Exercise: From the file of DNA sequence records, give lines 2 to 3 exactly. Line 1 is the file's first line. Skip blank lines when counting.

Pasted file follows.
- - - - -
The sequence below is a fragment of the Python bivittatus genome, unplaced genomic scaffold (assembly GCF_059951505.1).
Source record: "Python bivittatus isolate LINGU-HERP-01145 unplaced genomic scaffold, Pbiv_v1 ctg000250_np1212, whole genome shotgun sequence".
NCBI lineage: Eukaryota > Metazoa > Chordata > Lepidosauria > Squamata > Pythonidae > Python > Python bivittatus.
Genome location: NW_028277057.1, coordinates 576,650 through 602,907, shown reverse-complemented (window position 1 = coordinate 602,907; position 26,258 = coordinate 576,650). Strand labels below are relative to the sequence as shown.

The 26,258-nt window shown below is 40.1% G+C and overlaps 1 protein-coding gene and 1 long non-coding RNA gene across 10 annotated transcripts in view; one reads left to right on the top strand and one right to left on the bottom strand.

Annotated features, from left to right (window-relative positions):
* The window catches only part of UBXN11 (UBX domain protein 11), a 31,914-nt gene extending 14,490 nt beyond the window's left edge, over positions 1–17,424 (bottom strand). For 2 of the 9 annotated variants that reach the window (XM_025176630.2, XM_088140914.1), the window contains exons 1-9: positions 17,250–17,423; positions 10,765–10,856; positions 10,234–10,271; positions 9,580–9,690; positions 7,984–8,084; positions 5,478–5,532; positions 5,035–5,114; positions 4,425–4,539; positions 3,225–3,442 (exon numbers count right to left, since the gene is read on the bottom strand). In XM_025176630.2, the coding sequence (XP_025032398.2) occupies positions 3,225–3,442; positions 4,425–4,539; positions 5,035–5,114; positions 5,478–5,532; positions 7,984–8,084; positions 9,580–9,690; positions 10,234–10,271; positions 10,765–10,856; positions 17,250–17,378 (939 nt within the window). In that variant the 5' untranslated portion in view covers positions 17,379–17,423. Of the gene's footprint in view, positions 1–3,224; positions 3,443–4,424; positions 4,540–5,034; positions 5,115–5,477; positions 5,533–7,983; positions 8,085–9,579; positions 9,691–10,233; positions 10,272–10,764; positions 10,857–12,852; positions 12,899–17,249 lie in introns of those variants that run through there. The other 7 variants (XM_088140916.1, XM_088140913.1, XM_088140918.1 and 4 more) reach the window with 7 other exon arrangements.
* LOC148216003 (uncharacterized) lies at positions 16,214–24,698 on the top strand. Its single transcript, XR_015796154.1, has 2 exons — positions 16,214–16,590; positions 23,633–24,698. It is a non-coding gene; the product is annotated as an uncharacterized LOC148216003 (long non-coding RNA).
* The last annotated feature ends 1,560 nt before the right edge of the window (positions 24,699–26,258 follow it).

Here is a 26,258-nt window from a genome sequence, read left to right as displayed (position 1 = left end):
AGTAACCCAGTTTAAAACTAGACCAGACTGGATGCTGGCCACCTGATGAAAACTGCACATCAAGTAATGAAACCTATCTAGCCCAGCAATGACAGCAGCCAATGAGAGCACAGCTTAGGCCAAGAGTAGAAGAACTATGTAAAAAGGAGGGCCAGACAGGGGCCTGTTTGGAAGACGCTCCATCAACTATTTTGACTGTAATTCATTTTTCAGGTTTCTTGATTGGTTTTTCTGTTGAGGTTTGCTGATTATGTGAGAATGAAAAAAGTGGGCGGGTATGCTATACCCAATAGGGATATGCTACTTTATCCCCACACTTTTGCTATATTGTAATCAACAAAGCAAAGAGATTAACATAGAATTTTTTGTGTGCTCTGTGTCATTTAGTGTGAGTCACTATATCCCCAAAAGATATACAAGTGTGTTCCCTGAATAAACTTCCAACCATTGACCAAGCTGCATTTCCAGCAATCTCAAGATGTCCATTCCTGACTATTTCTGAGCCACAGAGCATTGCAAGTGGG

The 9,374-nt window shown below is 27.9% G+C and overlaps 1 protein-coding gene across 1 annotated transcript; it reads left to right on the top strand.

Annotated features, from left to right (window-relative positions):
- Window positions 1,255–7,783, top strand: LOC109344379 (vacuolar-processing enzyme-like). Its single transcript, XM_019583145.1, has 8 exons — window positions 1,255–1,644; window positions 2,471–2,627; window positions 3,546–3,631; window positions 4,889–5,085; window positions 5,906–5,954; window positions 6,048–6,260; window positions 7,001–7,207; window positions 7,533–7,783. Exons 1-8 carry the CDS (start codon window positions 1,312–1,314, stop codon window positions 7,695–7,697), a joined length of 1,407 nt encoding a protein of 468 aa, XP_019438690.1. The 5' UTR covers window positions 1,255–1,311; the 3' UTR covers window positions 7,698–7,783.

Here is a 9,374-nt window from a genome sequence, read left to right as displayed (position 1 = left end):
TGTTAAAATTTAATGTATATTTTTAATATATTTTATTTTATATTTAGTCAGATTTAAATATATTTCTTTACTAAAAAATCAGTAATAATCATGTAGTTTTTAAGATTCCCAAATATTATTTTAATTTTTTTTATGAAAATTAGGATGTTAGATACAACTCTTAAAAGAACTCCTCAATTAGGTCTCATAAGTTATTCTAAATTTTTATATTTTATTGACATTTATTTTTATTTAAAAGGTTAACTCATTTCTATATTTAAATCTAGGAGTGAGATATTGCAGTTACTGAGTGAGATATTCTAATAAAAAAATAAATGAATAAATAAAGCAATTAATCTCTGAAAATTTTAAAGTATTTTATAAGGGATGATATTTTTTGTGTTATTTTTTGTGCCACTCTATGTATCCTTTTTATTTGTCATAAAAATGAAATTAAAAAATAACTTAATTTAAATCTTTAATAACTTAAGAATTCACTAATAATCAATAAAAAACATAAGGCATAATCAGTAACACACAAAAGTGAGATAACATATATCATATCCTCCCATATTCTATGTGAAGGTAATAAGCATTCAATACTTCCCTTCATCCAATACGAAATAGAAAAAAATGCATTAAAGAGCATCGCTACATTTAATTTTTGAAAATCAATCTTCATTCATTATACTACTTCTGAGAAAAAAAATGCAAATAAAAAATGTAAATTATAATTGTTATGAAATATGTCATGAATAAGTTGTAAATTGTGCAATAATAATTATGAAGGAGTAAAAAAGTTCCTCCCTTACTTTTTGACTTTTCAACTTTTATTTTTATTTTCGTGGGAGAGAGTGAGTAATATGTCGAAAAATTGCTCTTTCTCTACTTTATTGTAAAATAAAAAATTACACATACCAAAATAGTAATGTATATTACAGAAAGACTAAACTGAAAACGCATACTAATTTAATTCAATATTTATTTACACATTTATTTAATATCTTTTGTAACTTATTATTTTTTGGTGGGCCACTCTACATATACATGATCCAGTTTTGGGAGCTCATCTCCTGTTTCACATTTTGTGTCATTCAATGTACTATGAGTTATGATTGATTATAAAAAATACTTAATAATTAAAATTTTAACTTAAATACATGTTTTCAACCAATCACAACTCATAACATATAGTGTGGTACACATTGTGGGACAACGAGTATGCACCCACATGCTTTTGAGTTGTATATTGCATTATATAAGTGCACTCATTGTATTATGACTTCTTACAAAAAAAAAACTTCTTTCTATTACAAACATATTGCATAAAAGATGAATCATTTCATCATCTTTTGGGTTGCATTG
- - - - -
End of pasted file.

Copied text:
Source record: "Python bivittatus isolate LINGU-HERP-01145 unplaced genomic scaffold, Pbiv_v1 ctg000250_np1212, whole genome shotgun sequence".
NCBI lineage: Eukaryota > Metazoa > Chordata > Lepidosauria > Squamata > Pythonidae > Python > Python bivittatus.